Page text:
Written by Sgt. Sinthia Rosario
101st Sustainment Brigade, 101st Airborne Division (AA) Public Affairs

101st Sustainment Brigade - LifelinersFort Campbell KY - 101st Airborne Division

Bagram Airfield, Afghanistan – Service members celebrate the legacy of Dr. Martin Luther King Jr. and how his dream of equality for all still lives on today. This observance was hosted by the 101st Airborne Division (Air Assault), January 20th, 2014, at Bagram Air Field, Parwan province, Afghanistan.

King was a man who was best known for his role as a strong leader in the American Civil Rights Movement against racial discrimination.

Col. Charles R. Hamilton, a native of Houston, and commander of the 101st Sustainment Brigade (Lifeliners), 101st Airborne Division (Air Assault), speaks during the Dr. Martin Luther King Jr. observance day, hosted by the 101st Airborne Division (Air Assault), Jan. 20, 2014, at Bagram Air Field, Parwan province, Afghanistan. (U.S. Army photo by Sgt. Sinthia Rosario, Task Force Lifeliner Public Affairs)

Col. Charles R. Hamilton, a native of Houston, and commander of the 101st Sustainment Brigade (Lifeliners), 101st Airborne Division (Air Assault), speaks during the Dr. Martin Luther King Jr. observance day, hosted by the 101st Airborne Division (Air Assault), Jan. 20, 2014, at Bagram Air Field, Parwan province, Afghanistan. (U.S. Army photo by Sgt. Sinthia Rosario, Task Force Lifeliner Public Affairs)

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NASA’s Orion Spacecraft has it’s Parachute Jettison system tested

 

NASA’s Johnson Space Center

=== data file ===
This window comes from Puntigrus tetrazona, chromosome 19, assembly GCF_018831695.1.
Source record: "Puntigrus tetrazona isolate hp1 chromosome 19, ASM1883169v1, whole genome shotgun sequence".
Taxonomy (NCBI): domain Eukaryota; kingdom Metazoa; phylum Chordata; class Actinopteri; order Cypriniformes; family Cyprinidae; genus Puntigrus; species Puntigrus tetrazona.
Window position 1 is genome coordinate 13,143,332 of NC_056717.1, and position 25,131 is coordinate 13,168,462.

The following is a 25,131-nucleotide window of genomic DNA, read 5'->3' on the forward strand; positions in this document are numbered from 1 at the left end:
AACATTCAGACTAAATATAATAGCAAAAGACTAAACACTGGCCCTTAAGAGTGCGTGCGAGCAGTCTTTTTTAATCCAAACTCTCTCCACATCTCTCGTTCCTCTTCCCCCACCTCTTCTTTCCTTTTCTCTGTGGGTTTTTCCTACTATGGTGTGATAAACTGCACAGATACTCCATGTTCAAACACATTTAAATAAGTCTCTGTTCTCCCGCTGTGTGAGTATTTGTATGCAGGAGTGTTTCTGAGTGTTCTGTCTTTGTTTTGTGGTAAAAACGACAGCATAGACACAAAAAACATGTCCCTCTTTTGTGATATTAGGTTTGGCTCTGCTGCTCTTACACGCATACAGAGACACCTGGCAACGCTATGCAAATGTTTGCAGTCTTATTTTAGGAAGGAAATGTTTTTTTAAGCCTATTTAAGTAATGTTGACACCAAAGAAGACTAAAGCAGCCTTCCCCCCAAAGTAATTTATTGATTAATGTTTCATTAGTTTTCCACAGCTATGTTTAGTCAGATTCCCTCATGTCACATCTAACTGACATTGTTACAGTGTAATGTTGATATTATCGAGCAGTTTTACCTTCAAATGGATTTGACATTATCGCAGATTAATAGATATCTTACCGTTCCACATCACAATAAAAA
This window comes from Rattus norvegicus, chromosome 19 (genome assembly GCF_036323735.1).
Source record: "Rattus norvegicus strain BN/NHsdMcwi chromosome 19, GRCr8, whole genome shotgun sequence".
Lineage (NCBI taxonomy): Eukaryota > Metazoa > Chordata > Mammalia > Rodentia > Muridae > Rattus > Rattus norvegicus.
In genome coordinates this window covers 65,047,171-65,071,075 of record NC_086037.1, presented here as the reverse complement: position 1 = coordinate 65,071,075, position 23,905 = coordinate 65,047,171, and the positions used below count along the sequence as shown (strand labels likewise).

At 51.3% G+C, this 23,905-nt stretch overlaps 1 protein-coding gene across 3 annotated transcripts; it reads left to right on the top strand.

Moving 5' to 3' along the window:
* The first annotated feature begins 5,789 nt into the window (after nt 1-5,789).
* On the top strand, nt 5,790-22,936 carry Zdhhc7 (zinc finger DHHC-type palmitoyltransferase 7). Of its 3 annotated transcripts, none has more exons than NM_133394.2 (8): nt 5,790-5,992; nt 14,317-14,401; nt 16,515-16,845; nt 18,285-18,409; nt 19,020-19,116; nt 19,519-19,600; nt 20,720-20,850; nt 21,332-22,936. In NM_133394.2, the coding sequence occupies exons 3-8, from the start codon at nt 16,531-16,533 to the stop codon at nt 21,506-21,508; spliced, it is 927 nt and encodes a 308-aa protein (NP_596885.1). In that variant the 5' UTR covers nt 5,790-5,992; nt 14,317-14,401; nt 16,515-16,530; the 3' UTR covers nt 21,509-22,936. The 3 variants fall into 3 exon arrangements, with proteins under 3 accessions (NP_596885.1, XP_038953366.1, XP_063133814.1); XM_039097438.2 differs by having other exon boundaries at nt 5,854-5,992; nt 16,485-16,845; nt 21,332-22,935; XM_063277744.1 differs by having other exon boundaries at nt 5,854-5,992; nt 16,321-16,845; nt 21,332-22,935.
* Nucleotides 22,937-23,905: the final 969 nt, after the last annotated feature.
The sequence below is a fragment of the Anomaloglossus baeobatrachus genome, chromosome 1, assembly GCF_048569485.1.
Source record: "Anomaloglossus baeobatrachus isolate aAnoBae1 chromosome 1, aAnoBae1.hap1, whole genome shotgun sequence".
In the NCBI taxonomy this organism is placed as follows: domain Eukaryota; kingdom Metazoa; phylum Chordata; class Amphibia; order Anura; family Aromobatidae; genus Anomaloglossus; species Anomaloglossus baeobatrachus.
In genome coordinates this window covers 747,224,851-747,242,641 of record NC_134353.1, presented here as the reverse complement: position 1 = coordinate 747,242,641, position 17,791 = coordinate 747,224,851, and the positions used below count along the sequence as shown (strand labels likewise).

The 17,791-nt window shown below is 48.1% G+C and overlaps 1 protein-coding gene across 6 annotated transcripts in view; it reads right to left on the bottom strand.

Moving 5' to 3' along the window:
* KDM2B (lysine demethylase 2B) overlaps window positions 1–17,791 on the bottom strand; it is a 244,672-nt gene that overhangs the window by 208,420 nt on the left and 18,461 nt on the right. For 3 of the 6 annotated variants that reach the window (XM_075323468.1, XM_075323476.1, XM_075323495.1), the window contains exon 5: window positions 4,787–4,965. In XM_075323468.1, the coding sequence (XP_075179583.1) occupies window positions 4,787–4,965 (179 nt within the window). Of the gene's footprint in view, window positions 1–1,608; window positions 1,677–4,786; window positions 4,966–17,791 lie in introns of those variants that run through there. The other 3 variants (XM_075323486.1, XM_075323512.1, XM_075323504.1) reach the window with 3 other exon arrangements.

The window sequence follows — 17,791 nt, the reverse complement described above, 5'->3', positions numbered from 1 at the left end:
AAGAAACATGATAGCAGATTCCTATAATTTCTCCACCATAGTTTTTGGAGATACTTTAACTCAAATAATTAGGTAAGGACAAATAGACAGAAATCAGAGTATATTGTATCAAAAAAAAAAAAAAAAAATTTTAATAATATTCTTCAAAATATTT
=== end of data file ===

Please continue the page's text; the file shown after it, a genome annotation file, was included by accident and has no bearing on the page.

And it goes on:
NASA - National Aeronautics and Space AdministrationHouston, TX – Engineers testing the parachute system for NASA’s Orion spacecraft increased the complexity of their tests Thursday, January 16th, adding the jettison of hardware designed to keep the capsule safe during flight.

The test was the first to give engineers in-air data on the performance of the system that jettisons Orion’s forward bay cover. The cover is a shell that fits over Orion’s crew module to protect the spacecraft during launch, orbital flight and re-entry into Earth’s atmosphere.

A test version of NASA’s Orion spacecraft floats through the sky about the U.S. Army’s Yuma Proving Ground in Arizona under the two drogue parachutes that precede the release of its three main parachutes. (NASA)

A test version of NASA’s Orion spacecraft floats through the sky about the U.S. Army’s Yuma Proving Ground in Arizona under the two drogue parachutes that precede the release of its three main parachutes. (NASA)

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Tennessee Titans GM Ruston Webster answers questions about Mike Munchak’s leaving

 

Tennessee TitansNashville, TN – On Saturday afternoon, January 4th, the Tennessee Titans announced that Mike Munchak would be leaving the organization. Later that evening, General Manager Ruston Webster spoke with reporters.

“I want to open up today by first of all by thanking Mike Munchak for all his hard work. I have so much respect for him, not only as a coach but also as a person. We worked extremely well together and I have always appreciated how professional he has been with me in every way, said Webster. “I think I probably respect few people more in this league than I do him.”

Mike Munchak and the Tennessee Titans parted ways Saturday. (Jim Brown-USA TODAY Sports)

Mike Munchak and the Tennessee Titans parted ways Saturday. (Jim Brown-USA TODAY Sports)